The Navy teaches it that way - stop influx, then de-water.

Perhaps sailors should pay attention to that experience?

The average sailboat carries perhaps a pair of 2000 gallon per hour pumps - which really with head, curved leads and such can pump 1500 GPH if said water is where the pump intake is (and from reading Practical Sailor reviews that 1500 is optimistic as all get out).
Installed, operating bilge pumps can buy time but unless you stop the influx that's it.

Consider a rudder stock fail and fall out - 111 gallons 850 plus pounds added in 60 seconds to the stern of the boat - think that water is conveniently flowing to the center and pumped out? Not likely, and every second adds more angle down at the stern.

Ditto the log strike at the bow, and add the extra water influx because you were moving forward. Can you get to your hull at the bow (under v berth, anchor locker etc) and plug a odd shaped ripped up hole while water is rushing in and you are upside down, in the dark?
It's about risk management, it's also about percentages

Planning, pre-positioning, preparing and practice and all the other P words and a few others.
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Old 04-03-2013
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Re: Sinking?

Quote:
Originally Posted by chucklesR View Post

Your time (what little you have) is better spent stopping of reducing the flow - not disconnecting engine hoses and leading them to the bilge.
The Navy teaches it that way - stop influx, then de-water.
Agree with that.

Also I don't like the idea of tampering with the thing that's providing the electricity to the real pumps and the emergency communications.

However, if a long way from shore and all influx reduction ideas have reduced it as much as possible and you would otherwise be sitting on your butt, then doing the raw water intake may be an idea....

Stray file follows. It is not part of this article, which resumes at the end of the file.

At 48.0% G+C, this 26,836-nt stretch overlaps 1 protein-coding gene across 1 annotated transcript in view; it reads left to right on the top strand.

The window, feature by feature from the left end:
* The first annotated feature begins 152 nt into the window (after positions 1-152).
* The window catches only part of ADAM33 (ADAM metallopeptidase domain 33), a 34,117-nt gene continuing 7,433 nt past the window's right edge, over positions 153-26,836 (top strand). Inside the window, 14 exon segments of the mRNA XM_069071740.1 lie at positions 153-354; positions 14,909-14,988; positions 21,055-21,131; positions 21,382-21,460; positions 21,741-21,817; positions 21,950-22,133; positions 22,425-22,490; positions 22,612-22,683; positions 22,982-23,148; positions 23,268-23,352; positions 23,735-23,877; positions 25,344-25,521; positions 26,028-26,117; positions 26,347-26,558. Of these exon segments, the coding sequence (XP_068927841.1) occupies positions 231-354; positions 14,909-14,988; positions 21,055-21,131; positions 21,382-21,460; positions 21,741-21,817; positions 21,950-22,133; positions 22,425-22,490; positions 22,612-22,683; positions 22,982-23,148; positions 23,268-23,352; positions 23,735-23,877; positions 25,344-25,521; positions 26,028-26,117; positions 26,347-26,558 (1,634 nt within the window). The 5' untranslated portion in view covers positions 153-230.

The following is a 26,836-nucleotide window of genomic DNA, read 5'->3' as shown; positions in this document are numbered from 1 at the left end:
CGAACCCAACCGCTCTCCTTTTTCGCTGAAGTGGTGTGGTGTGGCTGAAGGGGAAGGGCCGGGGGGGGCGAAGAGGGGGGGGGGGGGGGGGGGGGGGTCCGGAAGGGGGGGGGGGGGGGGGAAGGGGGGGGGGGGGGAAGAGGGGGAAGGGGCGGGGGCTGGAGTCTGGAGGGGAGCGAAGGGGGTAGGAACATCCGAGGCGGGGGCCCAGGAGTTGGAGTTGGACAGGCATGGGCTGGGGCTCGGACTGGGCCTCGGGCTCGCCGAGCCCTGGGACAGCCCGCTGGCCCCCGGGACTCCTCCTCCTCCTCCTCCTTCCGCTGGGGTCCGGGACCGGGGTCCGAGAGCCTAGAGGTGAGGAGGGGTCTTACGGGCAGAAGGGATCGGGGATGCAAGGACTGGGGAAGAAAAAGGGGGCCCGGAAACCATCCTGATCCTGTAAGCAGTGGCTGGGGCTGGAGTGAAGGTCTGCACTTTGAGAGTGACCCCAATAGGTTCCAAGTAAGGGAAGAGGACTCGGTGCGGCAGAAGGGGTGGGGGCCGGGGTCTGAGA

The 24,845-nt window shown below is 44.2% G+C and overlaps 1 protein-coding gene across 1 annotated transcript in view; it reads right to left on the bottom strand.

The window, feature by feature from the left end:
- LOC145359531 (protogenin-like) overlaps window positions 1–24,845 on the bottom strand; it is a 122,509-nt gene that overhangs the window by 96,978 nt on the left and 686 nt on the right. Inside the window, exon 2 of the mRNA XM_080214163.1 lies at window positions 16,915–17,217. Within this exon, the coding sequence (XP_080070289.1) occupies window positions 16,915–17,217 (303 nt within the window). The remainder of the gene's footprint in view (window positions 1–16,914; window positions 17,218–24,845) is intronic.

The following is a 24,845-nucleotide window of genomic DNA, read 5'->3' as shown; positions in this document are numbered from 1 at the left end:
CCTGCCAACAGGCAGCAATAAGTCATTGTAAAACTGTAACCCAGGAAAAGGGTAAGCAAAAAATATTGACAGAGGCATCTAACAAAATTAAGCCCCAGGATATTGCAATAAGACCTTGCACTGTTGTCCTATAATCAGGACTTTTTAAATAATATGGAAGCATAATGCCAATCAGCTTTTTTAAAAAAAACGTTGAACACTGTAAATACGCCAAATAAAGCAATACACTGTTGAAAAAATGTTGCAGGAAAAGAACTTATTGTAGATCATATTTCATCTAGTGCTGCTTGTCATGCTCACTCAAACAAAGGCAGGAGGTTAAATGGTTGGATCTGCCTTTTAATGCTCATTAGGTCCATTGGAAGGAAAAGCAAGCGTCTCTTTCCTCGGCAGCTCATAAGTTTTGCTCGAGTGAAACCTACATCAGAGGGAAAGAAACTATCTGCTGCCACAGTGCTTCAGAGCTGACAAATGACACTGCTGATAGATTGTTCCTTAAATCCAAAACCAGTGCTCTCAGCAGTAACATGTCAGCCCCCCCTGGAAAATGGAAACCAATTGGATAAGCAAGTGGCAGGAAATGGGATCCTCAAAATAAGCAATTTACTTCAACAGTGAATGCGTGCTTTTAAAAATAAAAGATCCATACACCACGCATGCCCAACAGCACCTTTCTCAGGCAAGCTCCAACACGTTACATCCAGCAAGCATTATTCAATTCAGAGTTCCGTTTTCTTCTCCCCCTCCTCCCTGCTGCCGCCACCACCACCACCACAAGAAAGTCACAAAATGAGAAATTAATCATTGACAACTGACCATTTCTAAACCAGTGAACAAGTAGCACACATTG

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Old 04-03-2013
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Re: Sinking?

Quote:
Originally Posted by capta View Post
If you ever find yourself in this situation, close the seacock (s) and take the intake hose (s) off the thru hull and drop it (them) in the bilge!
This old chestnut comes up all too often. It is itself a safety hazard.

Raw water pumps for diesel engines are generally sized at 15 gpm / 100 hp. If you have a 40ish foot boat with the ubiquitous Yanmar 4JH4E or similar the raw water pump will move about 8 gpm. I was surprised it was that high so I stuck a bucket at the exhaust outlet on my boat and it's pretty close. 8 gpm is less than 500 gph. Now run down to West Marine and price 2000 gph bilge pumps. Buy a couple. Spec the nice big Whale manual pumps and buy one of those also. Don't fuss with the engine cooling system.

If you really want to move some water get a trash pump from some place like Northern or Harbor Freight. You can run a trash pump as a direct drive off the engine (or shaft) or with an electric motor powered by a generator. Honda sells an outstanding gasoline powered pump that is the size of a canister vacuum cleaner.

Having participated in the development of US Navy damage control books I strongly agree that the priority is to stop the influx of water.
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Old 04-03-2013
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Re: Sinking?

I had to bookmark that for when this discussion inevitably comes up again. I completely understand how using the raw water pumps seems logical, until you compare the flow rates to actual ingress rates.

Seems it would take something like a quarter inch hole pretty close to the water line for the typical raw water pump to keep up. I can't see panicking over that. Shove a pillow over it and deal with it. Better yet, heel the boat over in the other direction and you'll have all day to deal with it.

Here was a thread I started a couple of months ago to see what people had aboard. I was a bit surprised it died an early death with only a couple dozen replies.

Emergency leak repair